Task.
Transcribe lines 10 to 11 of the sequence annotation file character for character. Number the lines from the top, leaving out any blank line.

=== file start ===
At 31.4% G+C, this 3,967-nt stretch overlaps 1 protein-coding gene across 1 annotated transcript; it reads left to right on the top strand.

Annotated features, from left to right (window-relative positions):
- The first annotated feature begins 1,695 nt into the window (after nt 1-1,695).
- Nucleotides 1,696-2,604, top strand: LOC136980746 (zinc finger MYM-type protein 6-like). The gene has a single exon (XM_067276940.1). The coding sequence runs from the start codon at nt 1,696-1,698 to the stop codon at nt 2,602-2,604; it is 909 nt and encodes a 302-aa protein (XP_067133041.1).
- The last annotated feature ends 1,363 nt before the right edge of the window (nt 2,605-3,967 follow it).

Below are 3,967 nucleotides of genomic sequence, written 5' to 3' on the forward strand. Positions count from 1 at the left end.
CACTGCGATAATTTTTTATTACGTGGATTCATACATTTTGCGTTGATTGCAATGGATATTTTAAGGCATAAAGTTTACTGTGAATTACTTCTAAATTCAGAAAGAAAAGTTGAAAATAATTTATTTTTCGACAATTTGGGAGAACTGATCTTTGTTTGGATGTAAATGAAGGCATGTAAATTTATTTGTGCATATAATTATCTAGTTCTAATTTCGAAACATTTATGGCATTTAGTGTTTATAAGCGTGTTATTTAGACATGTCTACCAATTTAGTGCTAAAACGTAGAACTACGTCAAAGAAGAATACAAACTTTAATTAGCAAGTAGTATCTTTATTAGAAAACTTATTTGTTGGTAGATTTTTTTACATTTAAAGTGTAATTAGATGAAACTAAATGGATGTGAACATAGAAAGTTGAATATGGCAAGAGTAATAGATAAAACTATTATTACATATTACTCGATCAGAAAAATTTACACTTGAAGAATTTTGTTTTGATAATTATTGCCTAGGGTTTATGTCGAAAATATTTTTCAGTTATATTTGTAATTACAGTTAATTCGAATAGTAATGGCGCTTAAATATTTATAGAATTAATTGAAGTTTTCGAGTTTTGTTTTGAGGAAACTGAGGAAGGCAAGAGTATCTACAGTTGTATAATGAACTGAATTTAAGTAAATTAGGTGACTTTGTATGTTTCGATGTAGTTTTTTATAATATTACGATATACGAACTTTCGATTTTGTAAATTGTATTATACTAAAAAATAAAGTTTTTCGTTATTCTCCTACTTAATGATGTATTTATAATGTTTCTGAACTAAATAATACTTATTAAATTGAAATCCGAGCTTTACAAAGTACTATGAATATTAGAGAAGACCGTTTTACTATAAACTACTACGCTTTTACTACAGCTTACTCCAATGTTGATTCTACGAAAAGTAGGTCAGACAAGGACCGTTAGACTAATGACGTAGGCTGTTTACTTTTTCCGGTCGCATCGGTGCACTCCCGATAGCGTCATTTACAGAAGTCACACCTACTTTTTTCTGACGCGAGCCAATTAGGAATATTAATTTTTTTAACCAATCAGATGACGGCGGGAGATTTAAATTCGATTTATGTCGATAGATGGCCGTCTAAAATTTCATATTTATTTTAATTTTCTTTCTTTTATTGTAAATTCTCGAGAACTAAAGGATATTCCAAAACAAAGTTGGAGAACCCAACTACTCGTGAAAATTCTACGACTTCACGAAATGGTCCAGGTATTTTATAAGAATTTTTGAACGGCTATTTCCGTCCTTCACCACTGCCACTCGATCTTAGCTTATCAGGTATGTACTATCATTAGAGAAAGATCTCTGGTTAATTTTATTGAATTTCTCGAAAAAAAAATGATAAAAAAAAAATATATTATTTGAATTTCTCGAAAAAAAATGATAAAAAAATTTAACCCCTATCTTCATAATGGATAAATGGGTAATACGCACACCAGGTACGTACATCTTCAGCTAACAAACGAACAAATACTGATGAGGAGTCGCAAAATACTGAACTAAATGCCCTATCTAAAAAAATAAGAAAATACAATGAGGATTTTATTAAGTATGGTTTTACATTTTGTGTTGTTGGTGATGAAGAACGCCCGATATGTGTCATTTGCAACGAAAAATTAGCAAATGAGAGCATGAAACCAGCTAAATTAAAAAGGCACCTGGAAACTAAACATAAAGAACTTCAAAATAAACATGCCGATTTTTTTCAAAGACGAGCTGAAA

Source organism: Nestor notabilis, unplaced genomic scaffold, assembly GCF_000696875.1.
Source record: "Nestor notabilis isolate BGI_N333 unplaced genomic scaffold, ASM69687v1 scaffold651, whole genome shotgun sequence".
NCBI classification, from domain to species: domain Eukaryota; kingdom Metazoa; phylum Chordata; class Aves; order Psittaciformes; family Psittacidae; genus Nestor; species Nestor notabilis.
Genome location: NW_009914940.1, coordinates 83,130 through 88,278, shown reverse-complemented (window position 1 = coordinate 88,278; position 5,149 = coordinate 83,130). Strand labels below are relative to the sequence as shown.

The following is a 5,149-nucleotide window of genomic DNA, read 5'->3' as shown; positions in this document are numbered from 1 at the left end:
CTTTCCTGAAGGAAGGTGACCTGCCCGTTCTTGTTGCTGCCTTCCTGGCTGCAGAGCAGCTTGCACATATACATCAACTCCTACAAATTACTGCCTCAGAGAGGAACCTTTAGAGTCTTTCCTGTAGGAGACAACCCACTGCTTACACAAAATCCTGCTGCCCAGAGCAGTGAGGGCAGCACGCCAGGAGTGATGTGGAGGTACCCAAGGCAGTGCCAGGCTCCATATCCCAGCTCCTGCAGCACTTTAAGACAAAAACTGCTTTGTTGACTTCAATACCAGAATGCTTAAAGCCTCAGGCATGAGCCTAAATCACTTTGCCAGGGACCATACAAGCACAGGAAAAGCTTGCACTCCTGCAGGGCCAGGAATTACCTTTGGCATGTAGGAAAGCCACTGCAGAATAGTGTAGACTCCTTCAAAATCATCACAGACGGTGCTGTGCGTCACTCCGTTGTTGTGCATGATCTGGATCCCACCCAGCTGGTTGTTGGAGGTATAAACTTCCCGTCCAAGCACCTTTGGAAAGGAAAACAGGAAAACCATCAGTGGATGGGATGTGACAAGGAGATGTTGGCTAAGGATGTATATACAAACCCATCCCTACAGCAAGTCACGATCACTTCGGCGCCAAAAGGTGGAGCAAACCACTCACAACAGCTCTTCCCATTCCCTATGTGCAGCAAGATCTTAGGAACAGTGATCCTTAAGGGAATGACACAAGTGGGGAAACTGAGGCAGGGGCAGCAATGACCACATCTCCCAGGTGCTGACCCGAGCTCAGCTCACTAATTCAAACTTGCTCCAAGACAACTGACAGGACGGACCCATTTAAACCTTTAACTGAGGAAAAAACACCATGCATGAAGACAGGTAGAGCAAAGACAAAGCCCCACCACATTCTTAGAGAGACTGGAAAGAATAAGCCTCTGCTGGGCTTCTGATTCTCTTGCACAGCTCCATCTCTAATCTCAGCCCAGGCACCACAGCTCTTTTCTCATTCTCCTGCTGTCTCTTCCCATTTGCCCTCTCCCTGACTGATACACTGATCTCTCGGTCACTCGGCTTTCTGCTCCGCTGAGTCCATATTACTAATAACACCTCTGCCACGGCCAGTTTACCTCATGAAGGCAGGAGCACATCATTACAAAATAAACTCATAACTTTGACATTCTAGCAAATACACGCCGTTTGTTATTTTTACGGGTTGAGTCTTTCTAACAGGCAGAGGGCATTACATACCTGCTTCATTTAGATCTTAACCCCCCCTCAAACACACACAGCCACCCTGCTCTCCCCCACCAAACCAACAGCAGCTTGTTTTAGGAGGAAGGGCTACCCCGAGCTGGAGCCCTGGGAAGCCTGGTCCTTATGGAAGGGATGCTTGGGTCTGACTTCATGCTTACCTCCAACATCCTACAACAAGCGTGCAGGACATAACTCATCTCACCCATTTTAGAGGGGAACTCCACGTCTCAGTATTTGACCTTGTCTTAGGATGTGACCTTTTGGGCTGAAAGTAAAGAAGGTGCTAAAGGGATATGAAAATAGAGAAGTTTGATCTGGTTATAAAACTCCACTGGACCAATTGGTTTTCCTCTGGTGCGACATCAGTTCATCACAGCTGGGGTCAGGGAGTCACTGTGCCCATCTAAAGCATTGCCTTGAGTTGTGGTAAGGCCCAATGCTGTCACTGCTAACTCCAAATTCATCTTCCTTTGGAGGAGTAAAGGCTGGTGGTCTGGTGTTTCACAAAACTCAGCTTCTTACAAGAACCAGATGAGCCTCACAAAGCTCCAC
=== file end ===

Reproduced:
NCBI classification, from domain to species: domain Eukaryota; kingdom Metazoa; phylum Chordata; class Aves; order Psittaciformes; family Psittacidae; genus Nestor; species Nestor notabilis.
Genome location: NW_009914940.1, coordinates 83,130 through 88,278, shown reverse-complemented (window position 1 = coordinate 88,278; position 5,149 = coordinate 83,130). Strand labels below are relative to the sequence as shown.